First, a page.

As we head into Fall with Winter soon to follow, it’s never too early to think about ways you need to prepare your home for the cold temperatures that are sure to come.
One of the main things every homeowner in Prescott needs to think about when winterizing their home is protecting their pipes. While this could mean your own body’s physical pipes as the chill also brings about cold and flu season, what we’re talking about here is the pipes that make up the various water systems within your home.
Some steps to winterize your home can easily get overlooked in the chaos of the Holiday season, but we can’t stress enough how important this is to prevent serious future damage to your home. This includes your own home as well as any investment properties you may own. Remember, the landlord is responsible for these kinds of fixes should they arise and trust us when we say a burst pipe can become very costly, very quick.
That all being said, right now, the Fall season, is the perfect time to winterize your pipes before the below freezing temps kick in.
Preventative Measures to Keep Your Pipes from Bursting:
Insulate Your Pipes: One of the first things you should do to winterize your home’s plumbing is purchase a thick layer of insulation that you can wrap around your pipes. These insulating tubes are made of fiberglass or polyethylene and can be purchased online or at a hardware store. For extra protection, wrap your home’s pipes in heat-tape before you apply the insulation to give them additional protection from cold temperatures.
Let Your Faucets Drip: Now this is something you’ll want to wait to do until temperatures drop further and are looking like they are going to stay there, but what you do is turn on your faucets. This keeps the water moving through your system and slows down the freezing process. However, there’s no need to waste gallons of water, aiming for about five drips per minute coming out should be sufficient enough.
Open Your Cabinet Doors: When cold weather hits, open any cabinet doors that are covering plumbing in the kitchen and bathroom. This will allow for the home’s warmer air to better circulate under the cabinet and around the pipe, which can help prevent the exposed piping from freezing. While this won’t necessarily help much with pipes hidden in walls, ceilings, or under the home, it can keep water moving and potentially limit the dangerous effects of freezing weather.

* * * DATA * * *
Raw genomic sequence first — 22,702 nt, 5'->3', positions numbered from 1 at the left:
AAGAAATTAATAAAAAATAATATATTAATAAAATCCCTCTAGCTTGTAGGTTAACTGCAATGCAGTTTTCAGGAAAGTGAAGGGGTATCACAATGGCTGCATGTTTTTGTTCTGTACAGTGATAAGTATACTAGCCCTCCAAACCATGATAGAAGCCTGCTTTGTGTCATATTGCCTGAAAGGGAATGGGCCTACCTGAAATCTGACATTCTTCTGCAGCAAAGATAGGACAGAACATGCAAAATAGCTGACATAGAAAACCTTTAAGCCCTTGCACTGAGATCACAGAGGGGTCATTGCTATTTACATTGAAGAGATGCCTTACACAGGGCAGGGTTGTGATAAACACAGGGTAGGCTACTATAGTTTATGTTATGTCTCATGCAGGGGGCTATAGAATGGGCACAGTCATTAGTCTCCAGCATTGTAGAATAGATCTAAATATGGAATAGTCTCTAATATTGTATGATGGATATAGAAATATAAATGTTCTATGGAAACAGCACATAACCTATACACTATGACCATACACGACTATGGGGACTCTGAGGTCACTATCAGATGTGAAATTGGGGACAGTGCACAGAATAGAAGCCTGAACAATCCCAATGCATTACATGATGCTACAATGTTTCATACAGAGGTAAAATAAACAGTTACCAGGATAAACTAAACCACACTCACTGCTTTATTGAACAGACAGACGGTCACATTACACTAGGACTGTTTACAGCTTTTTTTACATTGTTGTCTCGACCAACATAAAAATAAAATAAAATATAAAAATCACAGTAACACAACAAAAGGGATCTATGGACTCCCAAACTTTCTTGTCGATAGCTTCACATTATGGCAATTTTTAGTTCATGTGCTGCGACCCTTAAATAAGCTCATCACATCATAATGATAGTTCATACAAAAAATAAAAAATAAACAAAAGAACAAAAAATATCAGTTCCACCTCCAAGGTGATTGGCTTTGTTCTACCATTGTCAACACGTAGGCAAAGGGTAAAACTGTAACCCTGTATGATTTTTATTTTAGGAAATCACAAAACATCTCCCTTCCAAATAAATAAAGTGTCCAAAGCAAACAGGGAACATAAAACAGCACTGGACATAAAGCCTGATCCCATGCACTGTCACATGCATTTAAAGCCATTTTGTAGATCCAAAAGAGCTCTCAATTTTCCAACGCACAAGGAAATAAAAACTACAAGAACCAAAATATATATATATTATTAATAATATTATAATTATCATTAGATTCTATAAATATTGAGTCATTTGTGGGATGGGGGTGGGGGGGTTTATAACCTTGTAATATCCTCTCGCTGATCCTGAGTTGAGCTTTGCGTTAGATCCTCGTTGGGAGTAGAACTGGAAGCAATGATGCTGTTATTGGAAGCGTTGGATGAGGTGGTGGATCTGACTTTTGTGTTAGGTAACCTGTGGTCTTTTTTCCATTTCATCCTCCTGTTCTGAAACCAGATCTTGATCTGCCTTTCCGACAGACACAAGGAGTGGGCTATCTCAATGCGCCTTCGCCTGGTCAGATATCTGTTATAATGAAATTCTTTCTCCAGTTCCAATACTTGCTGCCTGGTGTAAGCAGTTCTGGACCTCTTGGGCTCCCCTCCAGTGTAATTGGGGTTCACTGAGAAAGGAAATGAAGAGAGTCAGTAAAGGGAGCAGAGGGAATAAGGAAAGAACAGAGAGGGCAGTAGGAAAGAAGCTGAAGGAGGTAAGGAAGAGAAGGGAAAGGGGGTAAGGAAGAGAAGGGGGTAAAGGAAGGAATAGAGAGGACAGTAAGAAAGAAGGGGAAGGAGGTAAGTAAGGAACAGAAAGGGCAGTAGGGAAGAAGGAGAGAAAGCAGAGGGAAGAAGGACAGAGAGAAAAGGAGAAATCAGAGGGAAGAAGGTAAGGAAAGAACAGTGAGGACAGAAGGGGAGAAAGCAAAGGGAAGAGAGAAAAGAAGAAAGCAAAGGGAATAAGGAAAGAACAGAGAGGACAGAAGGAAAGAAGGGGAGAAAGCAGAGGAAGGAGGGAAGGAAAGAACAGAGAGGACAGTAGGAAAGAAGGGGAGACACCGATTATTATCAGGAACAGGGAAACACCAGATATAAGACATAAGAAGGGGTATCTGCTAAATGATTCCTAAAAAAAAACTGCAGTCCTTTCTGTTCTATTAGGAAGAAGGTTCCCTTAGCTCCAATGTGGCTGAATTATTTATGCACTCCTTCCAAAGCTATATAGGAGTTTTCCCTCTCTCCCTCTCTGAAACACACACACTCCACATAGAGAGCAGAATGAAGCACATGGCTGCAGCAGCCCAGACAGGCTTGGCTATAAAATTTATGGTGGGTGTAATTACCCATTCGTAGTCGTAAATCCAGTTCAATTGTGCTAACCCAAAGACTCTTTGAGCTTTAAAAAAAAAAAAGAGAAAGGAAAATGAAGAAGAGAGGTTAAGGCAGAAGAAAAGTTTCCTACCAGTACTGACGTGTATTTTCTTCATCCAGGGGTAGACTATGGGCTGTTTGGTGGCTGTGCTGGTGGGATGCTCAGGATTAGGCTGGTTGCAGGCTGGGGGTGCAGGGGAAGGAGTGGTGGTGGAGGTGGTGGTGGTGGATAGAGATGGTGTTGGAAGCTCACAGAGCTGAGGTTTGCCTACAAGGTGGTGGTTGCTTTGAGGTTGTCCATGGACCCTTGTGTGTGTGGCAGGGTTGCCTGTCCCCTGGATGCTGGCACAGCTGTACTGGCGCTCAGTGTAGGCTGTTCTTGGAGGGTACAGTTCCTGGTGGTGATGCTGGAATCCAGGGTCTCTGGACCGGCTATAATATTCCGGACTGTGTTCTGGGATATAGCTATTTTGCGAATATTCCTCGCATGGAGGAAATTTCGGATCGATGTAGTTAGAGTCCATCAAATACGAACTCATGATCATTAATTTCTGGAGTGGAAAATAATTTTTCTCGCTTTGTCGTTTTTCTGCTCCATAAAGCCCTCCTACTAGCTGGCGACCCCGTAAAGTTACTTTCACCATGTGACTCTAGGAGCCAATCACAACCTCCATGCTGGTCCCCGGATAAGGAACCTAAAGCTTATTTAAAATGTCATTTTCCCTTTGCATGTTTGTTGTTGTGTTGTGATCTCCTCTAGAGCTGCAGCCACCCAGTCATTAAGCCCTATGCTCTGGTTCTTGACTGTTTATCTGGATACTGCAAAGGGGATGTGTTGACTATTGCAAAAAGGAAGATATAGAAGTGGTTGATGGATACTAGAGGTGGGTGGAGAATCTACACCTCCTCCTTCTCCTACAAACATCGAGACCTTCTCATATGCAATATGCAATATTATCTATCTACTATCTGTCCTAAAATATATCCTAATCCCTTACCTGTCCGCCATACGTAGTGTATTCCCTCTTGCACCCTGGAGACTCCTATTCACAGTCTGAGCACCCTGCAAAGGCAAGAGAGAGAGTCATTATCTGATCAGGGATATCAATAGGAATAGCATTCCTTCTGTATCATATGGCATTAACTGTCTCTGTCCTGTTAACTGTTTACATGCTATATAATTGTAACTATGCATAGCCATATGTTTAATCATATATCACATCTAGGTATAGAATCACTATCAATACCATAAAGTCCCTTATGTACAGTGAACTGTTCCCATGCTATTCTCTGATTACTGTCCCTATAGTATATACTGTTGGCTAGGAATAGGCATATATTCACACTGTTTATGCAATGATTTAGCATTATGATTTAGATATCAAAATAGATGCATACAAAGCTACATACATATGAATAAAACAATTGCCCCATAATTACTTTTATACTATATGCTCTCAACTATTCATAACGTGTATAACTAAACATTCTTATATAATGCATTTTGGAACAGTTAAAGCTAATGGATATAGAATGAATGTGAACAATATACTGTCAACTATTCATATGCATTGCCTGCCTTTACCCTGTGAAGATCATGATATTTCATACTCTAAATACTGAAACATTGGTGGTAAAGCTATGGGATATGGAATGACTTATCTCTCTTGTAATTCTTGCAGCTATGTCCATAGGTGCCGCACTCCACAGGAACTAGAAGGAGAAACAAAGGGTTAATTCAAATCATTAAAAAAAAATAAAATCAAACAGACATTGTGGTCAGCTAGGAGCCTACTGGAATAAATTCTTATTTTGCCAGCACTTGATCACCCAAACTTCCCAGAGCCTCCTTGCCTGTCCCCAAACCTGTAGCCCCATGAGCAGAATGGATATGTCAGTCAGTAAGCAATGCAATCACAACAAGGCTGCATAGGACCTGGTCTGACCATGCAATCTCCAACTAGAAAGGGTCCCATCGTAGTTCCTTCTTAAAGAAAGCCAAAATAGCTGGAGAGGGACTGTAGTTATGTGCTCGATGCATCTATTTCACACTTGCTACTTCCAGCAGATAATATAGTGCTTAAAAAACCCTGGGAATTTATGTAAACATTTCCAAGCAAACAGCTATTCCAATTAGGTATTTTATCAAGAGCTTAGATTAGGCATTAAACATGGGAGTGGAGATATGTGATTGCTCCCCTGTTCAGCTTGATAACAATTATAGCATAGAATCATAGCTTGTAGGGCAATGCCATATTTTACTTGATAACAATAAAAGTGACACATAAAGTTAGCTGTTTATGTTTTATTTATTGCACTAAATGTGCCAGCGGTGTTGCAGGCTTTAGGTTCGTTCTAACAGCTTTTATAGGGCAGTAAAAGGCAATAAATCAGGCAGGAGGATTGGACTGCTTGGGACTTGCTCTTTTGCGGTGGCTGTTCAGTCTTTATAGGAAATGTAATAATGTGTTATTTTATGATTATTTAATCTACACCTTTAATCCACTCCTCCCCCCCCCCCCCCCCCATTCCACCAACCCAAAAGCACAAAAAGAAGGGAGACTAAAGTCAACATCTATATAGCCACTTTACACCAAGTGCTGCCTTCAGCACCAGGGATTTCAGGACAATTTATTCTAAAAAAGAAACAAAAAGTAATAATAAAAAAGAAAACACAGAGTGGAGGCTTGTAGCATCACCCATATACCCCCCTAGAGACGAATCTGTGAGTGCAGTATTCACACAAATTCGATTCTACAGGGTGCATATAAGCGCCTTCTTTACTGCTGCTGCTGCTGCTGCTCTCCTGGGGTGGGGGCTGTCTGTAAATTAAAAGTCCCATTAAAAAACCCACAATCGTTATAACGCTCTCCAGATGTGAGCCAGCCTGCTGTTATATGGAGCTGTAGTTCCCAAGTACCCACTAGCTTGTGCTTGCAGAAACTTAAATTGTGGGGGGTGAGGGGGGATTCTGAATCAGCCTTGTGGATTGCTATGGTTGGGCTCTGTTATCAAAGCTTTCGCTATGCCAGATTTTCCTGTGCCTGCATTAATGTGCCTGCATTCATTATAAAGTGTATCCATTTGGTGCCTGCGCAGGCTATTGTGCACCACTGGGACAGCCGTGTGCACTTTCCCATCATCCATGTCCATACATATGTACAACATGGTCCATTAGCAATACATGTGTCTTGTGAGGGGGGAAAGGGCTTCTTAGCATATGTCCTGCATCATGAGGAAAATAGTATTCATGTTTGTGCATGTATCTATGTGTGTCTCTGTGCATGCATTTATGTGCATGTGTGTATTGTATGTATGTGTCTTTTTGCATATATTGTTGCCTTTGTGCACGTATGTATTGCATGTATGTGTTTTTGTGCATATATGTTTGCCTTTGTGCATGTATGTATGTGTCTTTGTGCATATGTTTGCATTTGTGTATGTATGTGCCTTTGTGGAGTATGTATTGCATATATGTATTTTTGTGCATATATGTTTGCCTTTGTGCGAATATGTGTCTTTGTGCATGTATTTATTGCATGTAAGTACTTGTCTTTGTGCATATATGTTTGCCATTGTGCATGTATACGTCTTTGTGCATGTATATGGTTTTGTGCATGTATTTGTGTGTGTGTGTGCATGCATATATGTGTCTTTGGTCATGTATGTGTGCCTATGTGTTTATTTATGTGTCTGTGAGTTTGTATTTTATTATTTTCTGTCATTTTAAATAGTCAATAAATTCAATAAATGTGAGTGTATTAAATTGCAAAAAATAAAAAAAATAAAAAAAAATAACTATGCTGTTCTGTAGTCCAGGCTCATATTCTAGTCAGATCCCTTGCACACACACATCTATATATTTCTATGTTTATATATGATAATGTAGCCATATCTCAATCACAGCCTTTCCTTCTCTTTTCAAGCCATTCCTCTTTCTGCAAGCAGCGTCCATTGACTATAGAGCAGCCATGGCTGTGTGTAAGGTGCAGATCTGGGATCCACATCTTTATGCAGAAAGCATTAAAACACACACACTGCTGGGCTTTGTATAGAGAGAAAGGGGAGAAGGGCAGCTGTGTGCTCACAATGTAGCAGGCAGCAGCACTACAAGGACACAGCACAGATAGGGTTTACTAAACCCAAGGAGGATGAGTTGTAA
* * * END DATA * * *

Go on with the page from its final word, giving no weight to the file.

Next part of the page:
Turn water off to pipes you won’t be using: An example of this would be outdoor hose bibs and the like. Turn the water off and possibly use an air compressor to get any excess water out of the pipes.
What to do if Your Pipes are Already Freezing:
Warp them in Warm Towels: Try wrapping them with warm towels, which might do the trick. You can cover them with the towels first and then pour boiling water on top or use already-wet towels (careful handling the boiling water and hot towels!). This should help loosen the ice inside and get your system running again and save you from a major burst as long as you address the exposed pipes once you’ve thawed them out again.
Pull Out Your Hairdryer: A hairdryer (or heat gun) can be a godsend when your pipes are freezing. If hot rags aren’t doing the trick, try blowing hot air directly on the pipes. Important note: You don’t want to use a blow torch or anything that produces direct flames, which can damage your pipes and turn a frozen pipe into an even worse disaster. You’re trying to melt the ice, not your pipes.
Shut Off The Water if Pipes Are Frozen: Are your pipes fully and completely frozen? Turn the water off immediately! Hopefully you know where the master shut-off is, but if not, now’s the time to find it! You can then try one of the steps above to help thaw the pipes, but if nothing is working, we suggest calling a local plumber to come help you remedy the problem.